52. The method of claim 47 where the emulsion is free of ingredients pharmaceutically incompatible with an ocular surface, the oil is an alkane oil and the wax has a melting point between about 35° C. and 95° C. and is a film forming wax capable of forming a gel with the oil when cooled from a temperature above the melting point of the wax.
53. The method of claim 47 where the wax is beeswax.
54. The method of claim 47 where the emulsion contains a medicament.
55. The method of claim 47 where the emulsion is homogenized to form a meta-stable emulsion.
56. The method of claim 47 where the gel is present in a concentration of at least 0.5 percent by weight of the total weight of the emulsion.
57. The method of claim 56 where the concentration of the gel ranges between 2.5 and 15.0 percent by weight.
58. The method of claim 47 including the step of packaging the emulsion in a sterile container.
59. The method of claim 14 wherein the method is for treatment of dry eye symptoms.
60. The method of claim 14 wherein the gel is applied to the eye as eye drops.
This application is a continuation in part of U.S. patent application Ser. No. 07/769,679 filed Oct. 2, 1991, now abandoned.
This invention relates to wetting the surface of the eye and/or an ocular prosthesis, providing mechanical lubrication therefor, reducing the evaporation of fluid from the surface of the eye and delivering a medicament to the ocular surface. In a preferred embodiment of the invention, the invention relates to an ophthalmic composition for dry eye treatment.
II. Description of the Prior Art
It is known that an aqueous tear film extends over the ocular surfaces and maintains the ocular surface moist and lubricated. It is also known that dehydration of moisture from the eye may result in discomfort. Further, it is known that compositions are available in the market intended for dry eye treatment. These compositions are primarily aqueous materials that supplement the tear film.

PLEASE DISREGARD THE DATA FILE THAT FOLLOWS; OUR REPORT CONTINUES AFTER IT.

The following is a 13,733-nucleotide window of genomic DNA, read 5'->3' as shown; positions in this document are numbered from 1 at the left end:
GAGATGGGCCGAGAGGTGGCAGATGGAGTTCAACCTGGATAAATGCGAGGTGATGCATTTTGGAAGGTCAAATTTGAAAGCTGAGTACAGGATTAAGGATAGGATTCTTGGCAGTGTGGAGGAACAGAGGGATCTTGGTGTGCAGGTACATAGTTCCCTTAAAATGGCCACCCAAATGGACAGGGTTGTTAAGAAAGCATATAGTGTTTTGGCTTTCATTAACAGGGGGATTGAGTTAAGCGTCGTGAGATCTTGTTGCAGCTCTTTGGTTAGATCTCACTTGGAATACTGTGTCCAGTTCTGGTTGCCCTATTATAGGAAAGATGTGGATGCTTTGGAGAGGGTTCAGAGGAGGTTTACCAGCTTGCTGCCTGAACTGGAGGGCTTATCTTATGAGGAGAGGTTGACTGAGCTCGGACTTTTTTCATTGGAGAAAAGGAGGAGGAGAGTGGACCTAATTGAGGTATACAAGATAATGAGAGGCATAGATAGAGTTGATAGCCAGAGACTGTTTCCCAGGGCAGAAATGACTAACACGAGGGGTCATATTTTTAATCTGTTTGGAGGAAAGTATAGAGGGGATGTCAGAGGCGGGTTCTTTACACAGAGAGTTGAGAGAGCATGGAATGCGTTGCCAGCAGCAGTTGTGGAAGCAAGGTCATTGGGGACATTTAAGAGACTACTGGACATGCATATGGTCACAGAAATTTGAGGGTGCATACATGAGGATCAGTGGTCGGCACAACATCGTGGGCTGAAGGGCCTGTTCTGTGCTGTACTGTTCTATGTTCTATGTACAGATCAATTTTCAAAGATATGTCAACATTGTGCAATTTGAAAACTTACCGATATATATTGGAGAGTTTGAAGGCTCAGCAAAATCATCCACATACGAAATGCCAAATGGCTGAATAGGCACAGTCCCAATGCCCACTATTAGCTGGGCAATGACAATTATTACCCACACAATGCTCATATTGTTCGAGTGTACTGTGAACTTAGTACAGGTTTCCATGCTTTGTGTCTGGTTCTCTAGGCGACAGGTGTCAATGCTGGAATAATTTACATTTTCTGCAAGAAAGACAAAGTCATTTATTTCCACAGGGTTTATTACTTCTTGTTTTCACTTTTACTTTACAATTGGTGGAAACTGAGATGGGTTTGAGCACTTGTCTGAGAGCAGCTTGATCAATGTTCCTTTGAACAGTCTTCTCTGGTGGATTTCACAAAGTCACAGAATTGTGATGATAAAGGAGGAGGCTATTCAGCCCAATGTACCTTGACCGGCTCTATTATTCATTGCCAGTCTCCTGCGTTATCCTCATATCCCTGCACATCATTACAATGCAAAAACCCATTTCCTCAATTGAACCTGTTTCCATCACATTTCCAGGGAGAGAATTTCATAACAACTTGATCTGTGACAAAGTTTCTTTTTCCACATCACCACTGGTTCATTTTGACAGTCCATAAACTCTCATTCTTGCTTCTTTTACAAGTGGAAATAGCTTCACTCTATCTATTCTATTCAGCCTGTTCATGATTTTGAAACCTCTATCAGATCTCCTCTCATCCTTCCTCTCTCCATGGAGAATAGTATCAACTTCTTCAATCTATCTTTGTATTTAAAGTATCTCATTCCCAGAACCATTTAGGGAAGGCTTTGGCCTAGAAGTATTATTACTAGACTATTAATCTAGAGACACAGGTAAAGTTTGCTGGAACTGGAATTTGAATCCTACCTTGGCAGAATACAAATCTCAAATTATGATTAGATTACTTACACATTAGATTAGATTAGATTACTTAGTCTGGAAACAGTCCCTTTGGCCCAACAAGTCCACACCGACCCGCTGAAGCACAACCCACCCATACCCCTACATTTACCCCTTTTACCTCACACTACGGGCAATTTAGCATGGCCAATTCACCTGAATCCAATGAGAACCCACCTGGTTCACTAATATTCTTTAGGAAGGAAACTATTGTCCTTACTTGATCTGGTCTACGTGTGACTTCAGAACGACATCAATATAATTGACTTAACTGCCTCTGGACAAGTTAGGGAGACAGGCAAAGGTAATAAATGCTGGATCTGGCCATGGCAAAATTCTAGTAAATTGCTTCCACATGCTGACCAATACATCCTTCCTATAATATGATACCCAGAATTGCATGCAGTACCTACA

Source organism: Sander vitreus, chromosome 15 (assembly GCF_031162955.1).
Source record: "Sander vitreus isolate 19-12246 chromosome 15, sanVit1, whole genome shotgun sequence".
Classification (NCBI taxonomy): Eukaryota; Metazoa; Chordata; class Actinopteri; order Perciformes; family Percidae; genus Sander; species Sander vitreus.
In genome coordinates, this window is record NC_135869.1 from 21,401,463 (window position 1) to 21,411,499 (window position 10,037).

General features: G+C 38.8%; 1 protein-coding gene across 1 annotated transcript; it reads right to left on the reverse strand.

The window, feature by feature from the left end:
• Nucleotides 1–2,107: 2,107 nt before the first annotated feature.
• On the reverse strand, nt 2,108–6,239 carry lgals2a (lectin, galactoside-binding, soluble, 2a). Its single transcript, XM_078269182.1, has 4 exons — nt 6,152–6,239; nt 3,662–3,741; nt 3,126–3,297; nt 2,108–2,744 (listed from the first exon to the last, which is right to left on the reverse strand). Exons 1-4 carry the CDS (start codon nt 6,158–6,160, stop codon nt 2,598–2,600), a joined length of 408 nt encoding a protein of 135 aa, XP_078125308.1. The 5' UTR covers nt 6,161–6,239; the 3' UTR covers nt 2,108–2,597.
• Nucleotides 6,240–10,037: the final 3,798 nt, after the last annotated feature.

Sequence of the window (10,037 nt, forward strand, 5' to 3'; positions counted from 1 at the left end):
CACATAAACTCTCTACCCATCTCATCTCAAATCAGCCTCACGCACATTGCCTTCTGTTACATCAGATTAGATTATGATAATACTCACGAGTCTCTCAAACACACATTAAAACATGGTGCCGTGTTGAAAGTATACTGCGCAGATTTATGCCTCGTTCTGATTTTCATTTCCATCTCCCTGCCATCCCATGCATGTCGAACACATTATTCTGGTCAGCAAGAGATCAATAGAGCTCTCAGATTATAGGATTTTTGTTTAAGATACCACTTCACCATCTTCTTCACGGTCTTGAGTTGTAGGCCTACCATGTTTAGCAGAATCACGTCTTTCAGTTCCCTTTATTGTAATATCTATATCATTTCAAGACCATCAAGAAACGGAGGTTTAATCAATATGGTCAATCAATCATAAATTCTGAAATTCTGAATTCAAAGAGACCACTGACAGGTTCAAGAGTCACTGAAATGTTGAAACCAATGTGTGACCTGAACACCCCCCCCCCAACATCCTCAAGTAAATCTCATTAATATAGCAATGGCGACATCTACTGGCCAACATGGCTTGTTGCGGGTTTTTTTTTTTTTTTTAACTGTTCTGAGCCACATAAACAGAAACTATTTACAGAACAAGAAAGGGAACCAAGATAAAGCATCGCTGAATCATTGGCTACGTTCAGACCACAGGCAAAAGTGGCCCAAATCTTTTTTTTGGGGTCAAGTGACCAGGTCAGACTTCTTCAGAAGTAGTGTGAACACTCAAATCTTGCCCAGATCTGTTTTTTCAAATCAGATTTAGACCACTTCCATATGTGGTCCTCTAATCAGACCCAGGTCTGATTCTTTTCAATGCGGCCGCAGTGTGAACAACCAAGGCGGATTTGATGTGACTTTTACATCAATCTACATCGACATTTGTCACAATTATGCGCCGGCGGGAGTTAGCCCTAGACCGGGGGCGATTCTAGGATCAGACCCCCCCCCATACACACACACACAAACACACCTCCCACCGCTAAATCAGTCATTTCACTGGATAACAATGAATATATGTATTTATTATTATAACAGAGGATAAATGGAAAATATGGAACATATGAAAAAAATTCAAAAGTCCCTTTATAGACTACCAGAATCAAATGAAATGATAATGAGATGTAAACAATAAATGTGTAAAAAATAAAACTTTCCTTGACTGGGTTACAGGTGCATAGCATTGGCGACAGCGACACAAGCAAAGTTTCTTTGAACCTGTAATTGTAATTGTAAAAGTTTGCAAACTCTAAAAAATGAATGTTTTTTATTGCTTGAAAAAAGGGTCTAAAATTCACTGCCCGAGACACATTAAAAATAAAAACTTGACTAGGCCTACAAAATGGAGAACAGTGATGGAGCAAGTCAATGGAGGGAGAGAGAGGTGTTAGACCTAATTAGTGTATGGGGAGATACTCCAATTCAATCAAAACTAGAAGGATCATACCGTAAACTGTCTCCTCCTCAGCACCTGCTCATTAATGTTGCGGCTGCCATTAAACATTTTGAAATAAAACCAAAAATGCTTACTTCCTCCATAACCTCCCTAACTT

The most common treatment for dry eye involves temporary alleviation of dry eye symptoms by topical application of a tear substitute that adds a large volume of liquid to the anterior surface of the eye and related adnexa. Typical tear substitute compositions comprise water soluble polymer solutions. Examples of such solutions include saline solutions of polyvinyl alcohol, hydroxypropylmethyl cellulose or carboxymethyl celluloses. U.S. Pat. No. 4,421,748 teaches an artificial tear composition comprising an aqueous hypotonic solution of lecithin and a viscosity adjusting agent such as a solution soluble cellulose.
Methods used to quantify the effectiveness of tear substitutes for dry eye treatment solutions have not been standardized, and many methods used to quantify the results obtained using such tear substitute compositions are often inaccurate. For this reason, it is known that reported relief of dry eye symptoms using known tear substitutes varies considerably from subject to subject, and regardless of the method used to quantify relief using a tear substitute, relief often does not exceed several minutes.
The symptoms associated with dry eye are often exacerbated with subjects using ocular prostheses such as contact lenses. In some cases, contact lens intolerance is caused by the condition of dry eye and its symptoms. Further, the rate of evaporation from the eye is accelerated by the nature of the contact lens surface, and the physical presence of the contact lens results in menisci formation with additional physical and evaporative effects, even with subjects having an adequate tear film. For many subjects, contact lens intolerance is not overcome by topical application of tear substitutes. Therefore, there is a continuing need for improved compositions and processes for treatment of the dry eye condition and for improving tolerance to ocular prostheses.